What I tell you in darkness, that speak in light: and what you hear in the ear, that preach upon the housetops.
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Eusebius of Emesa
But someone may ask, “If it is good to speak in the light, why did he himself speak in darkness? And if it is good to preach from the housetops, why did he himself quietly speak into their ears?” He keeps quiet because it is timely, but he instructs the disciples to proclaim and preach his words. He is not afraid—it is, rather, for ignorant people to fear the Lord Jesus. He is carefully managing his speech, much like a steward manages money. At times he keeps silent and at other appropriate times he speaks openly.
That which I tell you We must not suppose that our Saviour was accustomed to deliver his instructions to his apostles in the secret of the night, or teach them in private by whispers. But here he uses a figure of speech, to convey to the minds of his apostles the insignificancy of Judea, where he was speaking in comparison of the whole world, which they were to instruct; and the low whisper of his voice, compared to the sound which they shall send forth to the ends of the earth. (St. Chrysostom, hom. xxxv.)
Upon the house-tops. The tops of the houses in Palestine were flat, and the inhabitants were accustomed to assemble on them and discourse together in great numbers. To preach, therefore, on the top of a house, is the same as to preach where there is a great concourse of people. (Menochius)
We do not take this to mean that the Lord was accustomed to preach at night and to transmit his teaching in the dark. Rather, to those who are carnal, everything he said is darkness, and to unbelievers his word is night. … Therefore Jesus commands that those things which were said in the darkness should be preached in the light. In this way the things he secretly whispered into their ears will be heard from the housetops, from on high, through those who speak as heralds.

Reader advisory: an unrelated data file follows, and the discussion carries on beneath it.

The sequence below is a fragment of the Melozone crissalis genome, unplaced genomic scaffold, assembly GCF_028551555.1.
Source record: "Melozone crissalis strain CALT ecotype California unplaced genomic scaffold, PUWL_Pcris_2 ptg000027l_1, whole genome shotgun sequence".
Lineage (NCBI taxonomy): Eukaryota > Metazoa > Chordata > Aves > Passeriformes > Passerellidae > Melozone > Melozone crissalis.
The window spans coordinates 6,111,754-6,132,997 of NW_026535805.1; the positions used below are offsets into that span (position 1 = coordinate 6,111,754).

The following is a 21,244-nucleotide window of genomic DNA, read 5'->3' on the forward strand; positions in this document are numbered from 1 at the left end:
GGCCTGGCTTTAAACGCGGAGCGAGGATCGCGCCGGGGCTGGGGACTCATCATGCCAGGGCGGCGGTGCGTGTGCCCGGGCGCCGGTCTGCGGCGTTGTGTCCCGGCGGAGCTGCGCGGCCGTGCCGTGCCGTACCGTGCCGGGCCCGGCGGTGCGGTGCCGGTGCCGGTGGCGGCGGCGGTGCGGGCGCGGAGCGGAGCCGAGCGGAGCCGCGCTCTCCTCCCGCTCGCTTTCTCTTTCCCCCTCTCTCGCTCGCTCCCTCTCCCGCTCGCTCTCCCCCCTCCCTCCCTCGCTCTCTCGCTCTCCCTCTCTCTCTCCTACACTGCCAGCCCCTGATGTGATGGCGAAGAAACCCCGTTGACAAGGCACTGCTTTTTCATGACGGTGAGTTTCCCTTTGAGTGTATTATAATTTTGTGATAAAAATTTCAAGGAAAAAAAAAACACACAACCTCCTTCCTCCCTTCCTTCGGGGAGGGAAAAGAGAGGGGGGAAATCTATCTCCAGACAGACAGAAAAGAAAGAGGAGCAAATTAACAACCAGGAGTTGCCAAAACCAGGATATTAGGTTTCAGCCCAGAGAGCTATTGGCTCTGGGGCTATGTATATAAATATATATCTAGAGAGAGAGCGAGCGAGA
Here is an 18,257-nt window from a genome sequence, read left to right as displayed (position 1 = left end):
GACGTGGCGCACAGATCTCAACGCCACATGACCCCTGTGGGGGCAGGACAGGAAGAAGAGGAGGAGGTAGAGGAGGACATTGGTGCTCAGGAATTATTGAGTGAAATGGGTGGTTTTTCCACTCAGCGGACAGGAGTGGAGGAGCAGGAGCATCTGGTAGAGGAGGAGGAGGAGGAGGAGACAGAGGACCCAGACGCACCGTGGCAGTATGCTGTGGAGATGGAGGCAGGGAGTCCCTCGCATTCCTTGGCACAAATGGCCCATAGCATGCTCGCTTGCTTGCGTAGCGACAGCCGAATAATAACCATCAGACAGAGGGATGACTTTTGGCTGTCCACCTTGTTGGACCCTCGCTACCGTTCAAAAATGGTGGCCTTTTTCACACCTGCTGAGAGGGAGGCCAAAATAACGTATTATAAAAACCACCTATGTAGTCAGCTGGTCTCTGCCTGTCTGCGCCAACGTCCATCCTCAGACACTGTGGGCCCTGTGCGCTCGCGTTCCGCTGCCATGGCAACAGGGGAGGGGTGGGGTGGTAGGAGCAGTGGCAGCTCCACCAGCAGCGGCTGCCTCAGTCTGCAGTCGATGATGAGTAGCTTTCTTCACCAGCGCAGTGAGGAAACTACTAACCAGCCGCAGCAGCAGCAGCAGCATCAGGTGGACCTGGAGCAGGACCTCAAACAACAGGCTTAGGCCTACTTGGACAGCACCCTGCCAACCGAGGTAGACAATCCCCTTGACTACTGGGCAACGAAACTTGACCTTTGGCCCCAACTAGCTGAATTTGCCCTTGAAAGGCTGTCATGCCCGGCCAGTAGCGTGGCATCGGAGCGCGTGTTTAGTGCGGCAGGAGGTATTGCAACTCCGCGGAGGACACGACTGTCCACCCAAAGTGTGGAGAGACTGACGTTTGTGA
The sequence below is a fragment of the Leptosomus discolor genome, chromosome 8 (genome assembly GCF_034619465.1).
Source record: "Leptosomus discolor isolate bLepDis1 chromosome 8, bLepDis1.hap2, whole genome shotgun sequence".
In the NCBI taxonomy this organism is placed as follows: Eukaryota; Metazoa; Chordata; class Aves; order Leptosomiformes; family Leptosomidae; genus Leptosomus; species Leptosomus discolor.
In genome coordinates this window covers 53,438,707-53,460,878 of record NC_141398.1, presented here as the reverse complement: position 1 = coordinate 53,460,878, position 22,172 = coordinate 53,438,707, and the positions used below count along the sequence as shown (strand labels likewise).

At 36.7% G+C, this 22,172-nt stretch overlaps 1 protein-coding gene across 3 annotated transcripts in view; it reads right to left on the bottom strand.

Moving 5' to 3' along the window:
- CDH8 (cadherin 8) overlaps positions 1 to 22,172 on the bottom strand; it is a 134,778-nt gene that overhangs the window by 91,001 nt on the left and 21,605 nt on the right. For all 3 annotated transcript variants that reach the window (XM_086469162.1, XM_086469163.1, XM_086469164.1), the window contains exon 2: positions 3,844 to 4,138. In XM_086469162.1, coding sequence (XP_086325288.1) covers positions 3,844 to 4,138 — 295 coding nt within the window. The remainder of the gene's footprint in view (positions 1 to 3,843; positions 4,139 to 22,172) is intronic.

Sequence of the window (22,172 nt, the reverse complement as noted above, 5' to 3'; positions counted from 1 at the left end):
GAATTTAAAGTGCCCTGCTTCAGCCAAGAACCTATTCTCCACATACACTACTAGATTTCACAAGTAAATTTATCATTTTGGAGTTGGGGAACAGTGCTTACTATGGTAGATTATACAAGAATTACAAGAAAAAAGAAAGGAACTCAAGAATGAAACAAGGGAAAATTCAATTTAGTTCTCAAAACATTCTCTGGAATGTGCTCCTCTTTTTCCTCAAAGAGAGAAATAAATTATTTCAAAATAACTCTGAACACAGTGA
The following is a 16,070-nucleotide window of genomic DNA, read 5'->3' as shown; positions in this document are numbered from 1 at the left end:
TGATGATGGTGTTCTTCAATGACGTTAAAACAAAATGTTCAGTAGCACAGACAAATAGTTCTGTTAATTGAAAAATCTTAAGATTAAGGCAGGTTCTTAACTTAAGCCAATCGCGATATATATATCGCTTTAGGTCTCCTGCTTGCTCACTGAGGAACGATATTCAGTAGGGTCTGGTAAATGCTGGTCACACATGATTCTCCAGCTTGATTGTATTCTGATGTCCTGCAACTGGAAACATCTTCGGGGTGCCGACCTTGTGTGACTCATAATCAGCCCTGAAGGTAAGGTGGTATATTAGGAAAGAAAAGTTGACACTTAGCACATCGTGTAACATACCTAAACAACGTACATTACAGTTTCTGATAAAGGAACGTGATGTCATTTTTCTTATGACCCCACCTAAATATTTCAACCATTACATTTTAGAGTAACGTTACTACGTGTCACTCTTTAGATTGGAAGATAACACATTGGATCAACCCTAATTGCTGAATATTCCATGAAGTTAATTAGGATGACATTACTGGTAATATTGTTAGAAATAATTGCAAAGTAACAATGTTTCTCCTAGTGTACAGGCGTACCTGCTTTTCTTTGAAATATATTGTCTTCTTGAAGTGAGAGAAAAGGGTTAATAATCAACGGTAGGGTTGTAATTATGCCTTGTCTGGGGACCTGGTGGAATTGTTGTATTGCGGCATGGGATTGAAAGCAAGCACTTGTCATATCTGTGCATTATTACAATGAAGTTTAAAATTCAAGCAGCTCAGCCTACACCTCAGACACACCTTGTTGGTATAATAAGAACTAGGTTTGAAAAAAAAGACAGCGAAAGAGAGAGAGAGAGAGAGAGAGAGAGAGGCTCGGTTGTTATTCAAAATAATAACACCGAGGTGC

Yet it was not at all darkness, when He was saying these things; neither was He dis coursing unto them in the ear; but He used a strong figure, thus speaking. That is, because He was conversing with them alone, and in a small corner of Palestine, therefore He said, in darkness, and in the ear; contrasting the boldness of speech, which He was hereafter to confer on them, with the tone of the conversation which was then going on. For not to one, or two, or three cities, but to the whole world you shall preach, says He, traversing land and sea, the inhabited country, and the desert; to princes alike and tribes, to philosophers and orators, saying all with open face, and with all boldness of speech. Therefore, He said, On the house tops, and, In the light, without any shrinking, and with all freedom.
And wherefore said He not only, Preach on the housetops, and Speak in the light, but added also, What I tell you in darkness, and What ye hear in the ear? It was to raise up their spirits. ...
The point is not that Jesus was literally whispering into their ears or speaking in physical darkness. Rather, he was here pressing a strong figure of speech. He was conversing with them quietly and alone in a small corner of Palestine. In contrast with this tone of voice, they would soon be preaching with a boldness of speech that would in due time be conferred upon them. The metaphor of whispering in the ear in a dark place, in this present quietness, is contrasted with what is to come. For they were soon to be commissioned to speak not to one or two or three cities but to the whole world. They would soon be traversing land and sea, amid inhabited countries and across deserts, addressing both princes and tribes, philosophers and orators, telling it like it is with an open face and with all boldness of speech. The Gospel of Matthew, Homily
Those things, He says, which I have spoken to you alone and in one place, for that is what is meant by "in the ear" and "in darkness" you must teach with boldness in a strong voice so that all may hear you. But since dangers are also a consequence of boldness, He adds: